cover image The Yage Letters Redux

The Yage Letters Redux

Allen Ginsberg, William S. Burroughs, . . City Lights, $13.95 (127pp) ISBN 978-0-87286-448-1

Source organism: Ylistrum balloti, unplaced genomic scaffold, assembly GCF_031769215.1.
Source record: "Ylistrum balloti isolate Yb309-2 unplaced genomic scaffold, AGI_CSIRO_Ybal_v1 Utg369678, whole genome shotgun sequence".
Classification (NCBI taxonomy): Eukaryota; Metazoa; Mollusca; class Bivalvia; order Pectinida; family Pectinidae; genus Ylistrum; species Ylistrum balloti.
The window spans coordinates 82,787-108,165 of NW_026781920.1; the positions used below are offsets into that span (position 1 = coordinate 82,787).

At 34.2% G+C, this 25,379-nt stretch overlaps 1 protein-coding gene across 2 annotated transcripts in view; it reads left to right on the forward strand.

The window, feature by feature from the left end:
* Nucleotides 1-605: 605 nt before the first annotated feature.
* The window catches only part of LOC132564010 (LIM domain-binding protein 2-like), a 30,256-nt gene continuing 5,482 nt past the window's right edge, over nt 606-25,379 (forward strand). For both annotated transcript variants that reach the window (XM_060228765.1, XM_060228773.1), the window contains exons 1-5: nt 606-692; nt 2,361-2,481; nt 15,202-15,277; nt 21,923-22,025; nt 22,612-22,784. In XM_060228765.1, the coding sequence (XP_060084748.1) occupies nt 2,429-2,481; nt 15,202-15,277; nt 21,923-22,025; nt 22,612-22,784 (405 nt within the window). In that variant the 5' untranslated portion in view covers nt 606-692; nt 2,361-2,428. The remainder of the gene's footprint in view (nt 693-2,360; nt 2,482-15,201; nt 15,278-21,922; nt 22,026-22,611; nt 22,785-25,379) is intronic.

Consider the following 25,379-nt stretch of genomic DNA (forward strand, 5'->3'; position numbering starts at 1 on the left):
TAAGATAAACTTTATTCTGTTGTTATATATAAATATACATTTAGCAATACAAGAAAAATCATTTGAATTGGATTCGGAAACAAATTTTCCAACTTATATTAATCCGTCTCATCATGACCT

This epistolary novel, first published in 1963, is actually a fascinating travel log written mostly by Burroughs of a trip he made to Peru and Colombia in 1953 to track down the legendary yage vine (also called ayahuasca ), valued among the Indians for its telepathic and anesthetic powers. After a padding of manuscript history from scholar Oliver Harris (The Letters of William S. Burroughs ), we find Burroughs writing to Ginsberg, recording his mostly harrowing, occasionally enlightening experiments with the drug, as well as his experiences picking up stray boys and eluding nosy officials. The second half of the book, dated seven years later, contains letters and poems from Ginsberg to Burroughs from the same region and, in turn, record Ginsberg's more intensely spiritual trips ("visit the moon, see the dead, see God"). When not violently poisoned by the drug, Burroughs attained wild, beautifully rendered hallucinations of the "Composite City," and his reflections on the corruption of government and the insidious spread of disease prove haunting and masterly. (June)